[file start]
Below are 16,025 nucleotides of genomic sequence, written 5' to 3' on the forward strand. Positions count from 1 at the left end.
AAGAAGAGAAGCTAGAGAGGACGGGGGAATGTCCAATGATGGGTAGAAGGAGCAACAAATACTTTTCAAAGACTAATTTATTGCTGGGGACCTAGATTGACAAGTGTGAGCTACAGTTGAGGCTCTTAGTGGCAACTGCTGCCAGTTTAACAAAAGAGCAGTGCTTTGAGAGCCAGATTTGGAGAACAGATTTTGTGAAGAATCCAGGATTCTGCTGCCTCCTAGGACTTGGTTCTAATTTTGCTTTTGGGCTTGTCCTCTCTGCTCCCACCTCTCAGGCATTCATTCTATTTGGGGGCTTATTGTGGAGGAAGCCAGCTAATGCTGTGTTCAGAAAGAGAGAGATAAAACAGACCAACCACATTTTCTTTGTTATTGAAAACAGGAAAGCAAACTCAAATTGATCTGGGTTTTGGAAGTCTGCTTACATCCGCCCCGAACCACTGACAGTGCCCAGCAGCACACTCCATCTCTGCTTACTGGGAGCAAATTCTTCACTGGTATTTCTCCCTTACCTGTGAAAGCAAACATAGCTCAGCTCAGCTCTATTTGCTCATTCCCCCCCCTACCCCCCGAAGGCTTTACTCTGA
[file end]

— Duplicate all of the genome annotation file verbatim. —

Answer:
Below are 16,025 nucleotides of genomic sequence, written 5' to 3' on the forward strand. Positions count from 1 at the left end.
AAGAAGAGAAGCTAGAGAGGACGGGGGAATGTCCAATGATGGGTAGAAGGAGCAACAAATACTTTTCAAAGACTAATTTATTGCTGGGGACCTAGATTGACAAGTGTGAGCTACAGTTGAGGCTCTTAGTGGCAACTGCTGCCAGTTTAACAAAAGAGCAGTGCTTTGAGAGCCAGATTTGGAGAACAGATTTTGTGAAGAATCCAGGATTCTGCTGCCTCCTAGGACTTGGTTCTAATTTTGCTTTTGGGCTTGTCCTCTCTGCTCCCACCTCTCAGGCATTCATTCTATTTGGGGGCTTATTGTGGAGGAAGCCAGCTAATGCTGTGTTCAGAAAGAGAGAGATAAAACAGACCAACCACATTTTCTTTGTTATTGAAAACAGGAAAGCAAACTCAAATTGATCTGGGTTTTGGAAGTCTGCTTACATCCGCCCCGAACCACTGACAGTGCCCAGCAGCACACTCCATCTCTGCTTACTGGGAGCAAATTCTTCACTGGTATTTCTCCCTTACCTGTGAAAGCAAACATAGCTCAGCTCAGCTCTATTTGCTCATTCCCCCCCCTACCCCCCGAAGGCTTTACTCTGA